Compared to neighboring Ghana, Ivory Coast though practicing slavery and slave raiding suffered little from the slave trade as such. European slaving and merchant ships preferred other areas along the coast with better harbors to trade with local slave owners. The earliest recorded European voyage to West Africa was made by the Portuguese in 1482. The first West African French settlement, Saint Louis, was founded in the mid-17th century in Senegal, while at about the same time, the Dutch ceded to the French a settlement at Goree Island, off Dakar. A French mission was established in 1637 Assinie near the border with the Gold Coast (now Ghana). The Europeans suppressed the local practice of slavery at this time, and forbade the trade to their merchants.

Assinie’s survival was precarious, however; the French were not firmly established in Ivory Coast until the mid-19th century. In 1843 and 1844, French admiral Bouët-Willaumez signed treaties with the kings of the Grand Bassam and Assinie regions, making their territories a French protectorate. French explorers, missionaries, trading companies, and soldiers gradually extended the area under French control inland from the lagoon region. Pacification was not accomplished until 1915.

Activity along the coast stimulated European interest in the interior, especially along the two great rivers, the Senegal and the Niger. Concerted French exploration of West Africa began in the mid-19th century, but moved slowly, based more on individual initiative than on government policy. In the 1840s, the French concluded a series of treaties with local West African chiefs that enabled the French to build fortified posts along the Gulf of Guinea to serve as permanent trading centers.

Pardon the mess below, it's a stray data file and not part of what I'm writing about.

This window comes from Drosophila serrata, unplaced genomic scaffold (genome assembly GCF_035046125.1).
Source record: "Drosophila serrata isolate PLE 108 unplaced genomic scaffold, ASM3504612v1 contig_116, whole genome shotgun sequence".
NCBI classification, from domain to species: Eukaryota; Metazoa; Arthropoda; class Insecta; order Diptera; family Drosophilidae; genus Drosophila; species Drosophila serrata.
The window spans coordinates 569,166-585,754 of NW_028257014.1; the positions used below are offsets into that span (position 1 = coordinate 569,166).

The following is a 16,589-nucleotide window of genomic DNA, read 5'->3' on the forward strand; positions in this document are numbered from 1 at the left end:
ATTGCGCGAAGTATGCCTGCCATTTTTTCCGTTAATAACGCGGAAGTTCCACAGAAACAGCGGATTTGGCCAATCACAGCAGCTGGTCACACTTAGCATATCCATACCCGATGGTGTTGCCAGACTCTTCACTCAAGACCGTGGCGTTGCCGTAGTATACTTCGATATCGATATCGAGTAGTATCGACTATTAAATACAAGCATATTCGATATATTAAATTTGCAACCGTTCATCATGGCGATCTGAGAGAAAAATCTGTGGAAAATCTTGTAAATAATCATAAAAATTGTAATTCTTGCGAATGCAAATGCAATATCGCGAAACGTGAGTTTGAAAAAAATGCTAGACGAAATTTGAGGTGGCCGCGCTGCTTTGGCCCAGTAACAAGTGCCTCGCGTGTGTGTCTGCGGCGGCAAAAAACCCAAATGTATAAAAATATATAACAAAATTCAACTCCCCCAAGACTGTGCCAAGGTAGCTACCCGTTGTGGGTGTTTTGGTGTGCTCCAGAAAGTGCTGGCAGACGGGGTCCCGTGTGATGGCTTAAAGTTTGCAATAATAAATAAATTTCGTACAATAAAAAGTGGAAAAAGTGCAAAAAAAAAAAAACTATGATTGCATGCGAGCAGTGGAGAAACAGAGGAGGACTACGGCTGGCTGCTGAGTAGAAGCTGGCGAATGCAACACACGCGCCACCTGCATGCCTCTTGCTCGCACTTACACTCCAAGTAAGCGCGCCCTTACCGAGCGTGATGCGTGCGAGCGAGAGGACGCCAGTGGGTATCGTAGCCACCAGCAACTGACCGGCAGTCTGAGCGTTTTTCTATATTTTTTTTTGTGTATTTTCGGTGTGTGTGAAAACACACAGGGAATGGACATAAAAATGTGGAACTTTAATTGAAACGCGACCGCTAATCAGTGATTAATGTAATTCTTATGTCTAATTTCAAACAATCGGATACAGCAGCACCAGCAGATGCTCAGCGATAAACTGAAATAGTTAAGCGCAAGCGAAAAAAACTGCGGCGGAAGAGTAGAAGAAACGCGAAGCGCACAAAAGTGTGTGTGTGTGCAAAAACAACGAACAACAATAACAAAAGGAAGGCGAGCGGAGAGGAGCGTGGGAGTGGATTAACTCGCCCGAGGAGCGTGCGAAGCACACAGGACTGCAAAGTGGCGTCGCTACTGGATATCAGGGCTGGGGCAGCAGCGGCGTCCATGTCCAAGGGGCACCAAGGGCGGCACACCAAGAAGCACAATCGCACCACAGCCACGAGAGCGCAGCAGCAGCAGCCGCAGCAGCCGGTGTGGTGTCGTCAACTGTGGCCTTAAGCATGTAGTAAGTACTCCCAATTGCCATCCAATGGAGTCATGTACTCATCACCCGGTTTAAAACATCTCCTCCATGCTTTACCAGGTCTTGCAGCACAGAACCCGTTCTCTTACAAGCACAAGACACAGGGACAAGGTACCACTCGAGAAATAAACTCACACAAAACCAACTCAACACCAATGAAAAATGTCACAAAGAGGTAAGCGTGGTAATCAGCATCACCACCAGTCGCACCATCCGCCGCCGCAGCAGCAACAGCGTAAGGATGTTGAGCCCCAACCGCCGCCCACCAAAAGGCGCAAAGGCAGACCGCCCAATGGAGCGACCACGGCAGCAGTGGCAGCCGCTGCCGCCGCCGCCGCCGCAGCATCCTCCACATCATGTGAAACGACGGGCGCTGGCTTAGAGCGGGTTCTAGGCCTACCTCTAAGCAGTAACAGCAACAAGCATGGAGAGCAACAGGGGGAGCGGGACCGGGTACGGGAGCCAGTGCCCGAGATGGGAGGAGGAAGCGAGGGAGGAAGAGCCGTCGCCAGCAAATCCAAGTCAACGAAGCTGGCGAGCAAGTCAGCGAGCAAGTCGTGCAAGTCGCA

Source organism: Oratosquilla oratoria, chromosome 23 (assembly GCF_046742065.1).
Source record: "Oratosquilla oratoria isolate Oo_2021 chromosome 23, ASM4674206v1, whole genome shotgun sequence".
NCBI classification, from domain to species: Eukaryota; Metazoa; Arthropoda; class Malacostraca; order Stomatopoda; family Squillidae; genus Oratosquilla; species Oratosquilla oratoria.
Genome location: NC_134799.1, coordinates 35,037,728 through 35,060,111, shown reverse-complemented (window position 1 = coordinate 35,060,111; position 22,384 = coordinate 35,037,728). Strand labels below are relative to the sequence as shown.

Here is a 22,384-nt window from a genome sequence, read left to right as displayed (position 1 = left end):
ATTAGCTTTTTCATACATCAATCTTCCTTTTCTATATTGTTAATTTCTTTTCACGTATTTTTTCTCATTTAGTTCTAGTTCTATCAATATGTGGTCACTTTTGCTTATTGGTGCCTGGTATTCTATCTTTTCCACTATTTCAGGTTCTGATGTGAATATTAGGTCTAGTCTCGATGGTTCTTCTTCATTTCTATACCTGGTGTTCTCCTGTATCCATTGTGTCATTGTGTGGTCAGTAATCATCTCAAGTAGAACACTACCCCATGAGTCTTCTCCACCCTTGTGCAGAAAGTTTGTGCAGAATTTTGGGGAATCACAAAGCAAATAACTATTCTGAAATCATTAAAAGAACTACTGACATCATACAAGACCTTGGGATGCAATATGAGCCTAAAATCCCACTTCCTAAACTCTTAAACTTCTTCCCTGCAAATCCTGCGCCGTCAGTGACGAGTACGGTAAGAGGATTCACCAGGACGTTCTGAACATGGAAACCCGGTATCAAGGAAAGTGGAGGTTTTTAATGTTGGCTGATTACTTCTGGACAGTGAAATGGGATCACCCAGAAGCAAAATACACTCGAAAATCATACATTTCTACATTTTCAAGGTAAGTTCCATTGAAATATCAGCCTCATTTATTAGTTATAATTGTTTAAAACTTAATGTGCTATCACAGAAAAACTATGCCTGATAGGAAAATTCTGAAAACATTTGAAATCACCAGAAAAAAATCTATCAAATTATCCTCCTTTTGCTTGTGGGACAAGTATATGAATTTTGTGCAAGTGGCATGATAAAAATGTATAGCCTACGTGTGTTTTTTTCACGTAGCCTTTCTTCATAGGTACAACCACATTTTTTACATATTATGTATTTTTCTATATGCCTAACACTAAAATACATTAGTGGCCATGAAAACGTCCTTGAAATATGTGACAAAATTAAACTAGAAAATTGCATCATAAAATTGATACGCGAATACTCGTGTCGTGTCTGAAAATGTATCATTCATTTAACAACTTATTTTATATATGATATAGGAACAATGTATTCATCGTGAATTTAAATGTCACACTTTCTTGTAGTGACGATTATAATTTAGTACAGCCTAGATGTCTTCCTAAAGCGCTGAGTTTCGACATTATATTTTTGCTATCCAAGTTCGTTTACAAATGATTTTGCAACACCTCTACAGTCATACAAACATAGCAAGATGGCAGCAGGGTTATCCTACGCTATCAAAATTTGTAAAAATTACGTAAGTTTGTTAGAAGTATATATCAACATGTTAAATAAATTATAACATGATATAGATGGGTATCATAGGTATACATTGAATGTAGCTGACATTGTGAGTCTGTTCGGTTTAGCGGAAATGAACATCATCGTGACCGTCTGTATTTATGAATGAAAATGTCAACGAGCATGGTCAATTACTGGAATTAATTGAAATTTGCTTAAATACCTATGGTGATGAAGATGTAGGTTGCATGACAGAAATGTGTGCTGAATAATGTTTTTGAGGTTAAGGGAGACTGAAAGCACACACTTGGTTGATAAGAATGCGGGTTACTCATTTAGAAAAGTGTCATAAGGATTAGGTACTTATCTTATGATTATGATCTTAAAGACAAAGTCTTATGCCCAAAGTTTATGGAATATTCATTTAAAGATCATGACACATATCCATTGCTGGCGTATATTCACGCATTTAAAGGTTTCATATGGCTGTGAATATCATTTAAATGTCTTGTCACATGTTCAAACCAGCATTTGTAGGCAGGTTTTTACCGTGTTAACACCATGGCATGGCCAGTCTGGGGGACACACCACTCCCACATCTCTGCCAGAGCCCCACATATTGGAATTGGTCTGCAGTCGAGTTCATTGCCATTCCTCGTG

The first posts in Ivory Coast included one at Assinie and another at Grand Bassam, which became the colony’s first capital. The treaties provided for French sovereignty within the posts, and for trading privileges in exchange for fees or coutumes paid annually to the local chiefs for the use of the land. The arrangement was not entirely satisfactory to the French, because trade was limited and misunderstandings over treaty obligations often arose. Nevertheless, the French government maintained the treaties, hoping to expand trade.